Friday, January 30, 2009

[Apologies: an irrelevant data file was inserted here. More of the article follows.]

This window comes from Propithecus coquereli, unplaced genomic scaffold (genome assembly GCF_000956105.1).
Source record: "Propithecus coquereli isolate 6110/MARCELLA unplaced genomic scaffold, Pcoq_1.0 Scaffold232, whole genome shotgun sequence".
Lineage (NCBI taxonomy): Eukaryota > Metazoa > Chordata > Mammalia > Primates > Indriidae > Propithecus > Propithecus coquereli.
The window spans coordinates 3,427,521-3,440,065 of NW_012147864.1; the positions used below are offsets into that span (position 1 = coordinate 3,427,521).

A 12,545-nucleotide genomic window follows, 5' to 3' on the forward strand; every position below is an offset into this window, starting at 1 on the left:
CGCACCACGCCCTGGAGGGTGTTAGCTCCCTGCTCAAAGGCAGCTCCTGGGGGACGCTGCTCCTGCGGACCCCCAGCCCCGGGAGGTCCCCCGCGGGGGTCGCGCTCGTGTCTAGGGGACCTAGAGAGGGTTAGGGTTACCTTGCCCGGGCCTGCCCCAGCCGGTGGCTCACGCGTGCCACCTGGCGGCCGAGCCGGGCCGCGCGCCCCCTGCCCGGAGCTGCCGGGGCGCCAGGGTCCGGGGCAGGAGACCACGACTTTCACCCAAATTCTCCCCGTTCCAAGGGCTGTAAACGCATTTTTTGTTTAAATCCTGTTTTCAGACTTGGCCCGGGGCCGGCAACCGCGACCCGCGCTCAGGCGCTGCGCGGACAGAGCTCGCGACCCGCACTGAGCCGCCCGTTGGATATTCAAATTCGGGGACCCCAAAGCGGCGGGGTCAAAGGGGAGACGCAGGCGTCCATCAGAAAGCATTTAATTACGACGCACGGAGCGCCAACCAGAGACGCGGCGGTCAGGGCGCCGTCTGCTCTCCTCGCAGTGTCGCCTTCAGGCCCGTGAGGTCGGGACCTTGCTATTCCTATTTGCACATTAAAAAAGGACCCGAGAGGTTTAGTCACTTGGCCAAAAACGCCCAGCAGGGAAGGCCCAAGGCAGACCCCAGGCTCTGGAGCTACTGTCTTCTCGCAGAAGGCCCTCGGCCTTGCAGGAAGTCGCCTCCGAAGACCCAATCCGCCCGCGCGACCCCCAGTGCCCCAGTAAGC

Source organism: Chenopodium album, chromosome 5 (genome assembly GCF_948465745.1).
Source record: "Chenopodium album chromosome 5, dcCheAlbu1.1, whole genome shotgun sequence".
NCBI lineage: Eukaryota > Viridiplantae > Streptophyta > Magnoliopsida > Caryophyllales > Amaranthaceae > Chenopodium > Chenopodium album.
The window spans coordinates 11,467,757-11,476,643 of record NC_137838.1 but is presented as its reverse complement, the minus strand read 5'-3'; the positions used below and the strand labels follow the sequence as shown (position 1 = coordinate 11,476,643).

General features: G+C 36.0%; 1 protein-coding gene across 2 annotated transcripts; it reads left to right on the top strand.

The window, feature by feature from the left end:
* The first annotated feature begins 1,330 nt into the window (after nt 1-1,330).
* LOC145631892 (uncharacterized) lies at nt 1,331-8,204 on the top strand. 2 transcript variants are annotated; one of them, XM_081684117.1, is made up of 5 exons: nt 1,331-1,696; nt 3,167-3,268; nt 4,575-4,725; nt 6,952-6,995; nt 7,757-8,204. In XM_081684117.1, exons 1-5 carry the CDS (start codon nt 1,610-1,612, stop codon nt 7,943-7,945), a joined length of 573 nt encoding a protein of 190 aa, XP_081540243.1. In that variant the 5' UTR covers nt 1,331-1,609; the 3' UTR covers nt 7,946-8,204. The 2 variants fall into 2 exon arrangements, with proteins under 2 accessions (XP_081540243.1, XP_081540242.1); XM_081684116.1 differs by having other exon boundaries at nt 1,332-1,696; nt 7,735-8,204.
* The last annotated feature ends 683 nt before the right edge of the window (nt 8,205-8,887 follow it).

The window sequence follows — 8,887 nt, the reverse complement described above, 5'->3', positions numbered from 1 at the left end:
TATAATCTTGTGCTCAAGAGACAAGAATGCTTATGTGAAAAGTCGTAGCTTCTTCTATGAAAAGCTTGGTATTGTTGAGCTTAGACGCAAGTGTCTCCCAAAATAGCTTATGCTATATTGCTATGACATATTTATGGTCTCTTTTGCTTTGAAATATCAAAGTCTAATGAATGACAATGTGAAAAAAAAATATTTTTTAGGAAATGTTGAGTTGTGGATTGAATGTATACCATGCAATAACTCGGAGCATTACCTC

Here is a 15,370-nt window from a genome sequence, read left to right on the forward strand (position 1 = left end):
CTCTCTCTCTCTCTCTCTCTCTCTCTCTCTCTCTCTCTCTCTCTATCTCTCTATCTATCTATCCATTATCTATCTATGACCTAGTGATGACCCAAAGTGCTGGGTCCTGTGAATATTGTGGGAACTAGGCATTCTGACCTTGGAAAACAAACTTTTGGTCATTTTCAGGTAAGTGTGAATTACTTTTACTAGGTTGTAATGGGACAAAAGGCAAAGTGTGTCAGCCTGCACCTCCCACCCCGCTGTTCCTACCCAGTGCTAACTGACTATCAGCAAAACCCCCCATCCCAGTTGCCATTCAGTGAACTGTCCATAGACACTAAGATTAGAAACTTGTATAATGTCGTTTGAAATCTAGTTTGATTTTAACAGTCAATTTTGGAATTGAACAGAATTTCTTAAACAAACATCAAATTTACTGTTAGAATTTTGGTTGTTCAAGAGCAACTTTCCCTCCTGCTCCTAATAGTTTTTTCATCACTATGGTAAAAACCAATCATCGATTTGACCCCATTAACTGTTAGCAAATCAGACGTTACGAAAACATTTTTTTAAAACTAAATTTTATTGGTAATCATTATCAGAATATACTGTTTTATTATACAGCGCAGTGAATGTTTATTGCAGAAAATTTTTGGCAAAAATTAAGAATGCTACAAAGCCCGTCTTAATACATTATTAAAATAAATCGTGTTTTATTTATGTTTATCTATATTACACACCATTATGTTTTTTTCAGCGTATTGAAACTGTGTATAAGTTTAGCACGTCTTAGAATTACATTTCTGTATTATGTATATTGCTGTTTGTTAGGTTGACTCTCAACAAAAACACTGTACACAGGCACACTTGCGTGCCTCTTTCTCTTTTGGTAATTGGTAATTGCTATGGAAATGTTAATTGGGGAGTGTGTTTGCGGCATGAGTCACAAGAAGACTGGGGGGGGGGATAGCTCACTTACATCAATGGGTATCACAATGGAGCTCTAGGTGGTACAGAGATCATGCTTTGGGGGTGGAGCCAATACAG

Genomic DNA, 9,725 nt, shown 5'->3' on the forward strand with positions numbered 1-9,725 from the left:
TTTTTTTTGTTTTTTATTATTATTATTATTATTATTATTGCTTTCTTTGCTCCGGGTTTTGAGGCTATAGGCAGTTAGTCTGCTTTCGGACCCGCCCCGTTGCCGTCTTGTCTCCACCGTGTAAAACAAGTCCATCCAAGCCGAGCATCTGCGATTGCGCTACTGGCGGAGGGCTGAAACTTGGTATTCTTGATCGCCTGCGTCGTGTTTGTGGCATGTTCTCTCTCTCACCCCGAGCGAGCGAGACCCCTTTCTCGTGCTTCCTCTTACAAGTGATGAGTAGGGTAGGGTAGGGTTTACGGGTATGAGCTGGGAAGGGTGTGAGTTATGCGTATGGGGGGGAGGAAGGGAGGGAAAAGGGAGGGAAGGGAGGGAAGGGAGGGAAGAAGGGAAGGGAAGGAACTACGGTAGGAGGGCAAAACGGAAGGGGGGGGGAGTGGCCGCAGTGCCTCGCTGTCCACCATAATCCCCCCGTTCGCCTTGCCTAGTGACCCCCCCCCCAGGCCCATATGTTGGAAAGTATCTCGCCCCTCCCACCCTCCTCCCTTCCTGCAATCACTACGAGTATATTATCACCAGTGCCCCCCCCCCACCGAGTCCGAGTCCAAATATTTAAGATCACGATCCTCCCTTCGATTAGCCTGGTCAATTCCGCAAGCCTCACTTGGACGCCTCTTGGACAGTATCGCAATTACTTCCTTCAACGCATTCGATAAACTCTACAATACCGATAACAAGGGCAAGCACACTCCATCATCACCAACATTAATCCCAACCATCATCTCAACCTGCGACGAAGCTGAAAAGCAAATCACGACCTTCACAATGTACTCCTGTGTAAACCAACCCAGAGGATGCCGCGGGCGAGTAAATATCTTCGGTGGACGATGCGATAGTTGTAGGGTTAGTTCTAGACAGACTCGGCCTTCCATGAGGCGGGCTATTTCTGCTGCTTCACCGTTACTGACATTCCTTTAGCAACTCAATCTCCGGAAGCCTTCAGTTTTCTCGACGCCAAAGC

For those of you obsessed with worst-case scenarios, the New York Times ran a story (here) on January 23, 2009 about the confirmation of the transmission of the Ebola virus from a pig to its human pig handler in the Philippines. While this strain of the virus, Ebola Reston, is not dangerous to humans, the development is potentially troubling because humans are in contact with pigs much more often than they are with monkeys and apes, the known hosts of the Ebola virus and the vectors for the spread of hemorrhagic fever in Africa. Ebola Reston is normally a monkey virus; scientists think that it was spread to the pigs by fruit bats. The article indicates that scientists aren't particularly worried about this news. As one expert on pathogens noted, "It's probably a rare event that pigs get infected."